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Originally Posted by pesc View Post

I bash it because it is a lousy replacement for my 12" PB. And I'm afraid Apple won't produce such a replacement because it would compete with the Air.

Yeah, and the BMW 335i is a lousy replacement for the 330i. Better safety features, more powerful engine, better looking. But people HATE HATE HATE it because of the Bangle design, so they say it is a lousy replacement.
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post #197 of 236
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Originally Posted by aresee View Post

I don't see how a hub reduces portability any more than a mouse does.

I does if it needs to be powered.

My 12" PB can power an external 2.5" drive containing a iTunes library and charge an iPod. Can I do the same with a non-powered hub?

Or can the Air power an external keyboard and charge an iPod at the same time?

From the iPod manual:

post #198 of 236
I'm sure if the usb port can charge the Superdrive it can charge an iPod. Or you can do like I used to do when I had an ipod: plug it in to an outlet.
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post #199 of 236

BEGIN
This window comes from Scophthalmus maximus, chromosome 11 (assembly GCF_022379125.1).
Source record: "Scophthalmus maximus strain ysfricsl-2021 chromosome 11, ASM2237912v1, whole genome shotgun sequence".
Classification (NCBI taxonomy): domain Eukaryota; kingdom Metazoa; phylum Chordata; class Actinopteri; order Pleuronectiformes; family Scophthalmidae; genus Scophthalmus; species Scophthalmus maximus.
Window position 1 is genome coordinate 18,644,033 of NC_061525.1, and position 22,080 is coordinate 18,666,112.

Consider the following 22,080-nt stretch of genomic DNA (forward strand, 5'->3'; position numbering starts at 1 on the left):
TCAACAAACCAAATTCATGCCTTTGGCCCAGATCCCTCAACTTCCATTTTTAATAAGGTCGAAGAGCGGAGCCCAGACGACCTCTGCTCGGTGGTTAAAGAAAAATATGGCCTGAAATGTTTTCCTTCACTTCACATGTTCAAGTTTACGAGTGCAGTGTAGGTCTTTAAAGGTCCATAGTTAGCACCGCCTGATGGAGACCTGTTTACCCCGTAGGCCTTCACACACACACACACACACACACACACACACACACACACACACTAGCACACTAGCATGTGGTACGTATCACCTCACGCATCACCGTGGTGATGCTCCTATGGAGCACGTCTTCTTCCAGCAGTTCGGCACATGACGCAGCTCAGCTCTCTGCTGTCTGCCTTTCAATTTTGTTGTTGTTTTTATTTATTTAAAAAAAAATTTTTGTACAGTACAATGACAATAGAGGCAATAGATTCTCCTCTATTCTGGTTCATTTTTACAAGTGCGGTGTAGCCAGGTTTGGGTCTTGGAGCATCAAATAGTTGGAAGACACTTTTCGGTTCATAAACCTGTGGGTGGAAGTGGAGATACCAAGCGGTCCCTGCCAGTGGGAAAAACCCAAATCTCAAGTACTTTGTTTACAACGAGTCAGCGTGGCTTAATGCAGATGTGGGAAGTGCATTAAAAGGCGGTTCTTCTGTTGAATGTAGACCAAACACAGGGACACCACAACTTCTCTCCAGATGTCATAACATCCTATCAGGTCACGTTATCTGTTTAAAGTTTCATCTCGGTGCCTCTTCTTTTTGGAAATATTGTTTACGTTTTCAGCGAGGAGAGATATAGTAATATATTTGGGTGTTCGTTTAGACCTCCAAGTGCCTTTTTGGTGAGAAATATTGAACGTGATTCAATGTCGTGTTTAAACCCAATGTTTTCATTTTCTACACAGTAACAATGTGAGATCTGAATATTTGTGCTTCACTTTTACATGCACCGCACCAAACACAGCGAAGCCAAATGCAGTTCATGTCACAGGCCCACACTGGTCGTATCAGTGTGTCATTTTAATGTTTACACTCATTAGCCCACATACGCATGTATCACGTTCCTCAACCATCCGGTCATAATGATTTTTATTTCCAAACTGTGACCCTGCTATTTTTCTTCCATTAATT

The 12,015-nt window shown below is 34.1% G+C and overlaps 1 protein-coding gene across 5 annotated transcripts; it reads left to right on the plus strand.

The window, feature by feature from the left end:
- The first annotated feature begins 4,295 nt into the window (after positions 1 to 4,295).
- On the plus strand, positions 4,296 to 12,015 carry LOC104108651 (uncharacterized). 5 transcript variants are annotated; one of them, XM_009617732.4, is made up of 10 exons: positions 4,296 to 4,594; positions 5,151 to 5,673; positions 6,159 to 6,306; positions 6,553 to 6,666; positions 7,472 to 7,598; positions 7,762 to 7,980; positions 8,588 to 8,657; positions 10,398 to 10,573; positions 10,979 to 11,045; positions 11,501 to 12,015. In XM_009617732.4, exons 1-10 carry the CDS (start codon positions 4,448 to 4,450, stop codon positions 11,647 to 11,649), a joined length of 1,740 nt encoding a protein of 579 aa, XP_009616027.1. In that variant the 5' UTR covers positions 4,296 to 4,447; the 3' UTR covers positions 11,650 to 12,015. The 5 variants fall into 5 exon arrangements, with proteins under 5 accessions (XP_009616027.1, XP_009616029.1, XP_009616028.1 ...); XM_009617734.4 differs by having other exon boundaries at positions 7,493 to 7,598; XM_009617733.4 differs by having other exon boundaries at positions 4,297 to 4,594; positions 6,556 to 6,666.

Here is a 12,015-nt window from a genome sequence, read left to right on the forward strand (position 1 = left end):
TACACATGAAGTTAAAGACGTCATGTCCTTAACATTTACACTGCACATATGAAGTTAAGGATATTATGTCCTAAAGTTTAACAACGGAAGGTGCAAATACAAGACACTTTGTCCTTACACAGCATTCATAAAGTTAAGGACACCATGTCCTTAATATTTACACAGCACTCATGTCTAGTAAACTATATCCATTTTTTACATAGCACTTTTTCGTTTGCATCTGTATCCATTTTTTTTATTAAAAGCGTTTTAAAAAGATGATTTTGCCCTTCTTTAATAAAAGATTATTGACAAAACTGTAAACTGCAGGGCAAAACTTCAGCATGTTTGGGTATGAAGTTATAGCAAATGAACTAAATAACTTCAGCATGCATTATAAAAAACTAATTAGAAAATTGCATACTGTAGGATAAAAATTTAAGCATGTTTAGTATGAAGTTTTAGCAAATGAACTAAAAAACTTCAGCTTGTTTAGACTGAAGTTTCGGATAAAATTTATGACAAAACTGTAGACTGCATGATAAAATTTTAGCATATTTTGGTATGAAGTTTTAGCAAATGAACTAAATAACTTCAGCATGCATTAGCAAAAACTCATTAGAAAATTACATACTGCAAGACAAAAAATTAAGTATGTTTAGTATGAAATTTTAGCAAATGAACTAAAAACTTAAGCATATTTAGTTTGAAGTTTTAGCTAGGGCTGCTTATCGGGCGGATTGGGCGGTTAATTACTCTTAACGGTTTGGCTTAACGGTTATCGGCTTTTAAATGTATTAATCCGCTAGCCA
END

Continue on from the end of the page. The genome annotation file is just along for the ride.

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Originally Posted by His Dudeness View Post

Yeah, and the BMW 335i is a lousy replacement for the 330i. Better safety features, more powerful engine, better looking. But people HATE HATE HATE it because of the Bangle design, so they say it is a lousy replacement.

The three year old 12" PB beats the Air on footprint, ports and hard drive capacity. And it has a nicer screen. Non-glossy! IMHO.
post #200 of 236
Quote:
Originally Posted by His Dudeness View Post

I'm sure if the usb port can charge the Superdrive it can charge an iPod. Or you can do like I used to do when I had an ipod: plug it in to an outlet.

Sure! But can it do it with a non-powered hub? While something else is connected? Or through a keyboard (that Apple recommends against)?

I'm not saying it can't be done. I don't know. If it could, it would be great and remove one large concern I have about the Air.